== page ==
9 Curiosities About Cuttlefish
Cephalopods are much more interesting to study than to eat! If you don’t believe it, it’s because you haven’t read all our curiosities about cuttlefish yet! They’re amazing animals, and seem like something out of a fiction novel because of all their unique characteristics.
Cuttlefish are cephalopod mollusks whose main characteristic is that they have a hard inner shell. Let’s get to know them a bit better in the following lines.
As mentioned before, the cuttlefish is a cephalopod mollusk that belongs to the genus Sepiida. All species have 8 arms and 2 retractile tentacles that they use to capture their prey. The suction disks are located on the arms and on the tips of the tentacles.
Like its close relatives, such as the octopus, it’s able to produce ink that it will eject to help it escape in case of danger.
It inhabits all the world’s oceans, but is usually found in temperate and tropical waters. There’s a great variety: some live in deep waters, some are solitary, and others swim in schools, etc.
As for its diet, it’s a strictly carnivorous animal. They usually feed on small mollusks and fish that they find in their environment. To catch them, they usually camouflage themselves on a surface and wait to ambush their prey by trapping it with their tentacles. Cuttlefish are also preyed upon and their hunters include dolphins, sharks, seals, and even other cuttlefish.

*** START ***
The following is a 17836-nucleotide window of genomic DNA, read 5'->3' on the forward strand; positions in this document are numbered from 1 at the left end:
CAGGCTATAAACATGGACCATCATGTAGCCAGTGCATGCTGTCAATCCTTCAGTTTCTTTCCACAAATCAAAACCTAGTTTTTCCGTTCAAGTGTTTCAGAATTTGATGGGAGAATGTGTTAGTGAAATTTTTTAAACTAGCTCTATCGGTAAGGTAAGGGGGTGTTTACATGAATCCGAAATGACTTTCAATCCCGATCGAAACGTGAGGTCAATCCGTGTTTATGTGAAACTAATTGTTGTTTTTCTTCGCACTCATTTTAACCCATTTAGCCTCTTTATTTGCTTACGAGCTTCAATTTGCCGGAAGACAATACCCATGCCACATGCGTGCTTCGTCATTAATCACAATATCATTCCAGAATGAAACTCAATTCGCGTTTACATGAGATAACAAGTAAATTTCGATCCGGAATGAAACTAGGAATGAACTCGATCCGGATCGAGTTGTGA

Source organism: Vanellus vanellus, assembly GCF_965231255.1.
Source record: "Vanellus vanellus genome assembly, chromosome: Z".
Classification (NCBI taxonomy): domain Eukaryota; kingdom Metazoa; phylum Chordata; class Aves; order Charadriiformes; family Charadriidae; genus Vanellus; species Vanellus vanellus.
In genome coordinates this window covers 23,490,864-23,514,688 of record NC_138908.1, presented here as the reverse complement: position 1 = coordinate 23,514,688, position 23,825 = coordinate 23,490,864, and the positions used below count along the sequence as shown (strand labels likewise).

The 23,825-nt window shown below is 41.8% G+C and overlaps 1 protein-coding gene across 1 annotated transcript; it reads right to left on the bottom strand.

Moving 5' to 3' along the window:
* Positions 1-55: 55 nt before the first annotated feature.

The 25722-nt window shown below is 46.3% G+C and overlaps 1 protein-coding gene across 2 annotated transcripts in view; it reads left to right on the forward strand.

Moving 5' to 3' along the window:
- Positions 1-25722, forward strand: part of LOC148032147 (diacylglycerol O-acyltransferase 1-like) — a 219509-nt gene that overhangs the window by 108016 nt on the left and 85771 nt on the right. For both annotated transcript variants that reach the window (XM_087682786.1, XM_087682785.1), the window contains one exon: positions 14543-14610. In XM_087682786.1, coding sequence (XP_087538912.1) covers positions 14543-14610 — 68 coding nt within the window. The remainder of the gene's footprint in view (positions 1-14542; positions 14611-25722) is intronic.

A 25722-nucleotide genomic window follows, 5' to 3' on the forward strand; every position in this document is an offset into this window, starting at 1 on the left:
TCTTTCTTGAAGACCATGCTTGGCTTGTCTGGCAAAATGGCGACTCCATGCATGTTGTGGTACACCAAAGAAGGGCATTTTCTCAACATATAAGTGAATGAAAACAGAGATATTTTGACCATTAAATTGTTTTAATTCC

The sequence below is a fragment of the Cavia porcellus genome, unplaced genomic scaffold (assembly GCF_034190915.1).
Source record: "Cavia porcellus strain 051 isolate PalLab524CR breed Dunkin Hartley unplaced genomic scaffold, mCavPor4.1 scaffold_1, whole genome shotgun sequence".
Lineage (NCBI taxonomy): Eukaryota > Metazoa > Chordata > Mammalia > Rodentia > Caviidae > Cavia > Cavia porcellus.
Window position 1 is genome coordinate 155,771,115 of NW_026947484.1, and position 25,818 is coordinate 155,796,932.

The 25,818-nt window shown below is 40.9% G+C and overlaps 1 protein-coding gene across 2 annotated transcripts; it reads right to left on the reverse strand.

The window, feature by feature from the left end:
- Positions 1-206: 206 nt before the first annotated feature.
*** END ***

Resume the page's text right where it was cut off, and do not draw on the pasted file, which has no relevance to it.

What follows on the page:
Curiosities about the cuttlefish
If you just look at it on the outside, you probably won’t appreciate its incredible characteristics. So, don’t go away! Keep reading and find some curiosities about cuttlefish that will help you understand just how special they are.
1. The cuttlefish doesn’t swim, it just floats
The rigidity of its inner shell doesn’t allow it to perform swimming movements, so it usually takes advantage of its buoyancy to move, as well as using underwater currents, balancing with its fin. It also expels water through its siphon to propel itself.
2. They change the color spectrum of their eyesight
It was originally believed that octopuses and their marine cousins don’t detect colors, but only polarized light. However, a study revealed that they actually change their visible color spectrum to adapt to the depth at which they swim.
3. They have three hearts
Since the gills need constant and rapid irrigation, cuttlefish and other cephalopods have three hearts. Two of them, called gill hearts, are in charge of irrigating this part of their respiratory apparatus. On the other hand, the systemic heart distributes the oxygenated blood coming from the gills throughout the rest of the body.
4. Their blood is blue
Cephalopods are such noble specimens that they have blue blood! While in mammals it’s hemoglobin that transports oxygen, in the case of cuttlefish and other mollusks it’s hemocyanin.
This molecule dissolves in the plasma, which gives the blood a very characteristic blue-green color. Thanks to hemocyanin, cuttlefish are able to properly oxygenate their bodies in cold water with blood that’s much thicker than normal.
5. Master of camouflage